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Re: 32bit apps and inode64

To: Stefan Priebe - Profihost AG <s.priebe@xxxxxxxxxxxx>
Subject: Re: 32bit apps and inode64
From: Dave Chinner <david@xxxxxxxxxxxxx>
Date: Mon, 18 Feb 2013 08:33:59 +1100
Cc: Ben Myers <bpm@xxxxxxx>, "xfs@xxxxxxxxxxx" <xfs@xxxxxxxxxxx>
Delivered-to: xfs@xxxxxxxxxxx
In-reply-to: <F4526E0F-2DDC-4FB4-927D-BFD8AD489D55@xxxxxxxxxxxx>
References: <4FA76E11.1070708@xxxxxxxxxxxx> <20120507071713.GZ5091@dastard> <4FA77842.5010703@xxxxxxxxxxxx> <4FA7FA14.6080700@xxxxxxxxxxxxxxxxx> <4FA82B07.1020102@xxxxxxxxxxxx> <4FAA153D.1030606@xxxxxxxxxxxxxxxxx> <20120509070450.GP5091@dastard> <511E4F00.2010703@xxxxxxxxxxxx> <20130215214653.GP22182@xxxxxxx> <F4526E0F-2DDC-4FB4-927D-BFD8AD489D55@xxxxxxxxxxxx>
User-agent: Mutt/1.5.21 (2010-09-15)
On Sat, Feb 16, 2013 at 11:24:13AM +0100, Stefan Priebe - Profihost AG wrote:
> I'm on linux. So no recommended way for production systems?
> 
> Stefan
> 
> Am 15.02.2013 um 22:46 schrieb Ben Myers <bpm@xxxxxxx>:
> 
> > Hi Stefan,
> > 
> > On Fri, Feb 15, 2013 at 04:06:40PM +0100, Stefan Priebe - Profihost AG 
> > wrote:
> >> i've discovered some problems on a host with a disk > 1TB. We've some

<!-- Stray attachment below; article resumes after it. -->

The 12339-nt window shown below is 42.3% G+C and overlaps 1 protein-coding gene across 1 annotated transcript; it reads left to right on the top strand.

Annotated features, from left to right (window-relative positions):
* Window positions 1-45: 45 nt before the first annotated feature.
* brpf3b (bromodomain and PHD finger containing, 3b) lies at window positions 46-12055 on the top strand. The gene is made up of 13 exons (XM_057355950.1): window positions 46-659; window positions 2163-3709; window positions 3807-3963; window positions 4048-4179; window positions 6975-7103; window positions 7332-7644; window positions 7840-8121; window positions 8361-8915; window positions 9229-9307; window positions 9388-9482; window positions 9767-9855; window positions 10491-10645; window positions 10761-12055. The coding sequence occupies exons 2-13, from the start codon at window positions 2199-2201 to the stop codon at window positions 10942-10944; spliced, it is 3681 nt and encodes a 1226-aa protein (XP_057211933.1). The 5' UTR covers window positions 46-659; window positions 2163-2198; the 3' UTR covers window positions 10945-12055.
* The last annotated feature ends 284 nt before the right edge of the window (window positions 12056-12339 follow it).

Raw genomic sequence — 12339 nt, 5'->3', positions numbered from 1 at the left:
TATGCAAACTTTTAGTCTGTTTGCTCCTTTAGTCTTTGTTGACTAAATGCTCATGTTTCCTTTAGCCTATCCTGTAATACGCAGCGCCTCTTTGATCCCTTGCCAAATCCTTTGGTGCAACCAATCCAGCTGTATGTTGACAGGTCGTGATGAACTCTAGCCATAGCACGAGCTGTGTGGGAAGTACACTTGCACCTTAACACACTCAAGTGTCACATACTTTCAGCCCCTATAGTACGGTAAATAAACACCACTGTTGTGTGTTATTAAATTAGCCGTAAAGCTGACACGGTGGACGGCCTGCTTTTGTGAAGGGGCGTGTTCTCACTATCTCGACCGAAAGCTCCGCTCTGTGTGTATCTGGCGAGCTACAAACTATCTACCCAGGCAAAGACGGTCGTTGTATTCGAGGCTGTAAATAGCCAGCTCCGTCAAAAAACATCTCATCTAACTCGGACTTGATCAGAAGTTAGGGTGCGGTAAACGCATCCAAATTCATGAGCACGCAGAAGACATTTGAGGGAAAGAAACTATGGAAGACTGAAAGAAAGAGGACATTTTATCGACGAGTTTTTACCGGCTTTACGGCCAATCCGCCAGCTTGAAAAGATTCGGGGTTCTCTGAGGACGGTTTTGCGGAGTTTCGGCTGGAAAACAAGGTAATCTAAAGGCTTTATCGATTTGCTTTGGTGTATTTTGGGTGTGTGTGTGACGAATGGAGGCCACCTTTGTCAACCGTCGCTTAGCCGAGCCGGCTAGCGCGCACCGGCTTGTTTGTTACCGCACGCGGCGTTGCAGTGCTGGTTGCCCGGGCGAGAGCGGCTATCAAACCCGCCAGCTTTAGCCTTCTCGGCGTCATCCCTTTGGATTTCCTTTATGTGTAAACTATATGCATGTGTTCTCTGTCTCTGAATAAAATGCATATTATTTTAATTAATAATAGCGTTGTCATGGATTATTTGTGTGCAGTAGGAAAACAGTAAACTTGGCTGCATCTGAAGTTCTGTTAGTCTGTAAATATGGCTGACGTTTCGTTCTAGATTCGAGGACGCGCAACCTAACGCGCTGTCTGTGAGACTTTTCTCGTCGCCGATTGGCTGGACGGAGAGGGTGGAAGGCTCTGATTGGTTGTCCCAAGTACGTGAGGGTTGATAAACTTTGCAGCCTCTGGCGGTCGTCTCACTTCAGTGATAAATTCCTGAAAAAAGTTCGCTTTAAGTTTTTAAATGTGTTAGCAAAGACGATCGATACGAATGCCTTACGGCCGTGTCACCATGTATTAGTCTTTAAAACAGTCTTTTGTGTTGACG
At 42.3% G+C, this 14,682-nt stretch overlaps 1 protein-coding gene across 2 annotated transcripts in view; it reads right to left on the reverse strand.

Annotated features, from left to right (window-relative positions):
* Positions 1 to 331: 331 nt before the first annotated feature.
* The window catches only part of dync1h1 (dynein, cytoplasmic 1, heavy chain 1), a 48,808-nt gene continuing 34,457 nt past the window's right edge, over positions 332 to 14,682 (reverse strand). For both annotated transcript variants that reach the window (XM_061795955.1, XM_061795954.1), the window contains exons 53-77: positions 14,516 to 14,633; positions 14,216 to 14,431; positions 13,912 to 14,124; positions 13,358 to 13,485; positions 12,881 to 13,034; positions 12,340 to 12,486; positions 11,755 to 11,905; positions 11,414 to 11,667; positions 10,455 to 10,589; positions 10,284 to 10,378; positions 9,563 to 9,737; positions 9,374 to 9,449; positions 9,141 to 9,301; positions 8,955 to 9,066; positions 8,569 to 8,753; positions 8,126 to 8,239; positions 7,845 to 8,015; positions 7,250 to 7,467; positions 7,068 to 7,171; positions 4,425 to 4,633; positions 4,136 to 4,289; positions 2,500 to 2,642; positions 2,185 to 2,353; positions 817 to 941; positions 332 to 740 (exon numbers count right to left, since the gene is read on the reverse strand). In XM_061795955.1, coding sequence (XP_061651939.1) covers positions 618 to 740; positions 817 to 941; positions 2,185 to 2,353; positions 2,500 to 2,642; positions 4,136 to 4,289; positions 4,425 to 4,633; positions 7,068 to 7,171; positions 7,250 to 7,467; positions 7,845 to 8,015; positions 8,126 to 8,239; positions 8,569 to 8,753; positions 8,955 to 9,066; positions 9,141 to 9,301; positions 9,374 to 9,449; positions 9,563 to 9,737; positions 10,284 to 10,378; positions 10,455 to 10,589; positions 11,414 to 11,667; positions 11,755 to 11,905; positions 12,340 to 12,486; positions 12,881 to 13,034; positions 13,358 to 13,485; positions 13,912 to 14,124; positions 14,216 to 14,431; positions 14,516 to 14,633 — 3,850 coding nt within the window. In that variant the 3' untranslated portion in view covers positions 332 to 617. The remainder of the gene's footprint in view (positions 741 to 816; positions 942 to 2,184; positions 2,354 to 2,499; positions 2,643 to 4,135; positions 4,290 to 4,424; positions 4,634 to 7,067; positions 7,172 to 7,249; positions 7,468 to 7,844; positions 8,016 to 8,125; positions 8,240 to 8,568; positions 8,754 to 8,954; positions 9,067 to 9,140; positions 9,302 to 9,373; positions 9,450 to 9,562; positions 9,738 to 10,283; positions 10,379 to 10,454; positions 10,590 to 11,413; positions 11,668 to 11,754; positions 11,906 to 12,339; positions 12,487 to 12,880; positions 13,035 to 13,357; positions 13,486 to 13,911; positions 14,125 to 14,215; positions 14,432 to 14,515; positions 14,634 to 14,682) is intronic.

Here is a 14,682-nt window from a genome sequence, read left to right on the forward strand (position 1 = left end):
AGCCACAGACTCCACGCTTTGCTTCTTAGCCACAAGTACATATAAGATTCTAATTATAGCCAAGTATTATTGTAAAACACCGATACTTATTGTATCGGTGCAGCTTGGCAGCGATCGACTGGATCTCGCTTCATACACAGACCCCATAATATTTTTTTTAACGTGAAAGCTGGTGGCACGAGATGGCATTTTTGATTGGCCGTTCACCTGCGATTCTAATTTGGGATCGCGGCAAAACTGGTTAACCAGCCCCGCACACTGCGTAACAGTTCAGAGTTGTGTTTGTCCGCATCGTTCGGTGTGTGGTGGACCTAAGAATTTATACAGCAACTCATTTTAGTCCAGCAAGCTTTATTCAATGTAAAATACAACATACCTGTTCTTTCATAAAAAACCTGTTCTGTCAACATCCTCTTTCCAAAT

> >> binary 32bit applications which are not able to read some directory
> >> anymore after we've formated and installed the system using vanilla
> >> 3.7.7 kernel.
> >> 
> >> Right now we're using 3.0.61 kernel on this host - so 64bit apps work
> >> well and newly created files get 32bit inode numbers as inode64 is not
> >> the default.
> >> 
> >> Is there a way to find / get all 64bit inode files / dies and convert
> >> them back to 32bit without a reinstall?
> > 
> > On IRIX you could use xfs_reno to renumber those inodes.
> > http://techpubs.sgi.com/library/tpl/cgi-bin/getdoc.cgi?coll=0650&db=man&fname=/usr/share/catman/a_man/cat1/xfs_reno.z
> > 
> > xfs_reno was ported to linux in '07 and was most recently reposted by Jeff 
> > Liu:
> > http://oss.sgi.com/archives/xfs/2012-11/msg00425.html
> > 
> > It isn't in xfsprogs today.

Simple answer: mount with inode32, run find to print out all the
filenames in the filesystem and their inode number, copy the files
with inodes numbers greater than 32 bit to a temporary file and then
rename them over the top of the original.

That's effectively all xfs_reno does, anyway, just with faster
algorithms (like bulkstat) and a bunch of crash resiliency semantics
wrapped around it....

Cheers,

Dave.
-- 
Dave Chinner
david@xxxxxxxxxxxxx

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